An Horry County judge has granted one of Freestyle Music Park's creditors the right to reclaim property that sits inside the shuttered park, according to court documents.
VenCore Solutions requested an order to take immediate possession of the property, stating that the property was in immediate danger of destruction. The Oregon-based company had leased a wide variety of property, including shelving units and radios, to Freestyle.
The lawyer for FPI MB, Freestyle's owner, wrote a letter to VenCore confirming that the the property "is currently uninsured and not subject to a hurricane contingency plan," according to an affidavit from James Paul Johnson, VenCore's Chief Operating Officer. The judge granted the order on Sept. 8, stating that it appeared the property was in immediate danger.
B. Keith Poston, VenCore's attorney, said the company instructed him not to comment on the case. Nate Fata, FPI MB's attorney, could not be reached immediately for comment.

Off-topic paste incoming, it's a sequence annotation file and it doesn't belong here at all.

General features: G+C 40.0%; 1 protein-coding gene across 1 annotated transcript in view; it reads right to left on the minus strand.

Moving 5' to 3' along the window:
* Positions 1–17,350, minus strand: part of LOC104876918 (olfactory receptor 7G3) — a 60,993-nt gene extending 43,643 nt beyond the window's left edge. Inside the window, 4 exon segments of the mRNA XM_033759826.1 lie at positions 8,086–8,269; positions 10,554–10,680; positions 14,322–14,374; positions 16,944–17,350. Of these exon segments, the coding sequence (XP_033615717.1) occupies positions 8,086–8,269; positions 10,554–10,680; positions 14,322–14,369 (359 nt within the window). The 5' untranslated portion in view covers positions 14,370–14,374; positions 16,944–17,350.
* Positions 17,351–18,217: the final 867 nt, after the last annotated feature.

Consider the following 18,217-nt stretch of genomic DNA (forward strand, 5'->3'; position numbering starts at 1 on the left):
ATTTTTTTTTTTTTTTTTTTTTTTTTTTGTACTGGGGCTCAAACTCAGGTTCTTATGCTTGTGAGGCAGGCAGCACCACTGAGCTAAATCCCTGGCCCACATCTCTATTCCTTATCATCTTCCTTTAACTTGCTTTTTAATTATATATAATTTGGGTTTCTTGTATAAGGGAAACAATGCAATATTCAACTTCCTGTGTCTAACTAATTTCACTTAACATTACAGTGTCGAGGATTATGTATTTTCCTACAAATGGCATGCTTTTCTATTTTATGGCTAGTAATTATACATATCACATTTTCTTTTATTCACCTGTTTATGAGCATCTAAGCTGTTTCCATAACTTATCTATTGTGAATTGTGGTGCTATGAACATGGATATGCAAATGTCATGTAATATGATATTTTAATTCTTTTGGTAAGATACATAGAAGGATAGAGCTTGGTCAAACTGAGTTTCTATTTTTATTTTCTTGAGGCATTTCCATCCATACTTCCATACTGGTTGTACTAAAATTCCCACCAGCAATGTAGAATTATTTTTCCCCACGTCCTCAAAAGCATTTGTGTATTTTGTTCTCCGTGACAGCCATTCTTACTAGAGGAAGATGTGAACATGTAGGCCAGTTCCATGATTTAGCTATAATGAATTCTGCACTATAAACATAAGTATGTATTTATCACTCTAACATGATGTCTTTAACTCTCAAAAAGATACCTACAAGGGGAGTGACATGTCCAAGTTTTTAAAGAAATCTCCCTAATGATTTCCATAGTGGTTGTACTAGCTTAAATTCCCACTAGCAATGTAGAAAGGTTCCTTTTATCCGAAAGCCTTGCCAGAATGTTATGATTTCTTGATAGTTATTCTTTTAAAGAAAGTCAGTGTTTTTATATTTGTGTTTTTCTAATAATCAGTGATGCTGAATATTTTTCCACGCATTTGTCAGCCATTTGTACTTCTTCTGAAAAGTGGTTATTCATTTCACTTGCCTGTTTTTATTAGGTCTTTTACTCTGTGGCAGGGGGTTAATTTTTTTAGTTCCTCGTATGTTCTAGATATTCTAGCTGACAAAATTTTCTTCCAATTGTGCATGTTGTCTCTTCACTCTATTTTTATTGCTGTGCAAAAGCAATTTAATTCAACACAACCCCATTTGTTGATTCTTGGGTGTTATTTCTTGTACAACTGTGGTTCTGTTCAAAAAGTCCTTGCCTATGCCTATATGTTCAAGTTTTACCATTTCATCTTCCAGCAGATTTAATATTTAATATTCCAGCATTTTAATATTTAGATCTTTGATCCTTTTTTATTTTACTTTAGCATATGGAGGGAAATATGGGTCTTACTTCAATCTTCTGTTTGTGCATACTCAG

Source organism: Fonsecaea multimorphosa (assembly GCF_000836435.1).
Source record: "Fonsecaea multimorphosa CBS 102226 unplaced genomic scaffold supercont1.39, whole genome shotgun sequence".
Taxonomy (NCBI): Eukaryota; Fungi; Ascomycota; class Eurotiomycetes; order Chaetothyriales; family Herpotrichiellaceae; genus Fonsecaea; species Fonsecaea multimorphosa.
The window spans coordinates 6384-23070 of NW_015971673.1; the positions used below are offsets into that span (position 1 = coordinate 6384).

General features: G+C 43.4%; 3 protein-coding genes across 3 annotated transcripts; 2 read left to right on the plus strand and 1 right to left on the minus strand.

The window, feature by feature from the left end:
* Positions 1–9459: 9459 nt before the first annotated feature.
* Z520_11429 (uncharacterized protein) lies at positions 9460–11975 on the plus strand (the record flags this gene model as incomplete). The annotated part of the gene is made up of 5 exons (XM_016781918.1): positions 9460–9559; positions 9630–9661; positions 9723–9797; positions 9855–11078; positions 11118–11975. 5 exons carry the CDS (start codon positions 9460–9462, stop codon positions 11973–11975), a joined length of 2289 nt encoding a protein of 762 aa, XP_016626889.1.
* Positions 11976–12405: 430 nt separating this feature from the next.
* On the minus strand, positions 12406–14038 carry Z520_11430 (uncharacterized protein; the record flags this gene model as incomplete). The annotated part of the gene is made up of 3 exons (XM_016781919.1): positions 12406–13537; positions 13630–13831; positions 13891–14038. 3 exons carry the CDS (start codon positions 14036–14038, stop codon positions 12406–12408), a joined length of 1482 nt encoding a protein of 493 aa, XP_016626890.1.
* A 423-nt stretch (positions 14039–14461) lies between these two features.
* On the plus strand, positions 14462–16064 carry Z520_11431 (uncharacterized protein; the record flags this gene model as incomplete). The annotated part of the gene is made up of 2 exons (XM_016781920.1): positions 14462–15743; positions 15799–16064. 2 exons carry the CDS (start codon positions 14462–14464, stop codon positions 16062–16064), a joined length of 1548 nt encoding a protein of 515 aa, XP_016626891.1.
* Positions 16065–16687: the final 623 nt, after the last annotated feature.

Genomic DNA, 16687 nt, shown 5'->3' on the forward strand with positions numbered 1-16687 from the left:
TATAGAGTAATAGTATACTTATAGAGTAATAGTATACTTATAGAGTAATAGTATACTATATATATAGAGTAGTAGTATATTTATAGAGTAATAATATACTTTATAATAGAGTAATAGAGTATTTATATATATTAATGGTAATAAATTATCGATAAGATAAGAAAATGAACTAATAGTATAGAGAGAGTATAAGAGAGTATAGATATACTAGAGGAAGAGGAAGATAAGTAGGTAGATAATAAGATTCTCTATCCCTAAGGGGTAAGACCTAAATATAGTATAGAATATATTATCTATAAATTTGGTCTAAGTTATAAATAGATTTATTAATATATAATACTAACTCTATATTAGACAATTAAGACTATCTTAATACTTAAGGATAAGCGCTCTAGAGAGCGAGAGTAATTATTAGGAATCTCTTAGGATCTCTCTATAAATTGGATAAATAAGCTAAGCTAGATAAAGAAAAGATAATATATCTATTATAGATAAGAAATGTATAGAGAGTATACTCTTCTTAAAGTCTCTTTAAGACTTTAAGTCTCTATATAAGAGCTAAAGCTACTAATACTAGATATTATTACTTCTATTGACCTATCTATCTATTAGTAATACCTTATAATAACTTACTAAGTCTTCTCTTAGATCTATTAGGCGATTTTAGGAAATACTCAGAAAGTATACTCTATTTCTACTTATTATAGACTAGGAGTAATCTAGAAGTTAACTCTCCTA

It is unclear how VenCore will go about repossessing the property.
VenCore initially leased the property to Hard Rock Park in an agreement that was passed on to Freestyle when it bought the park out of bankruptcy in 2009.
VenCore additionally claims Freestyle owes $1,074,738 for failing to comply with the terms of the leasing agreements.
Freestyle closed after a disappointing first season and did not reopen in 2010.
The park failed twice in two years after lackluster seasons: first as Hard Rock Park in 2008, then as Freestyle. The park did not reopen for a 2010 season as the owners searched for new investors.
Freestyle additionally faces a foreclosure suit that claims the park owes more than $25 million on its mortgage. The park aims to find some resolution - possibly bringing on new investors or selling the park - to reopen the park, Fata said in August.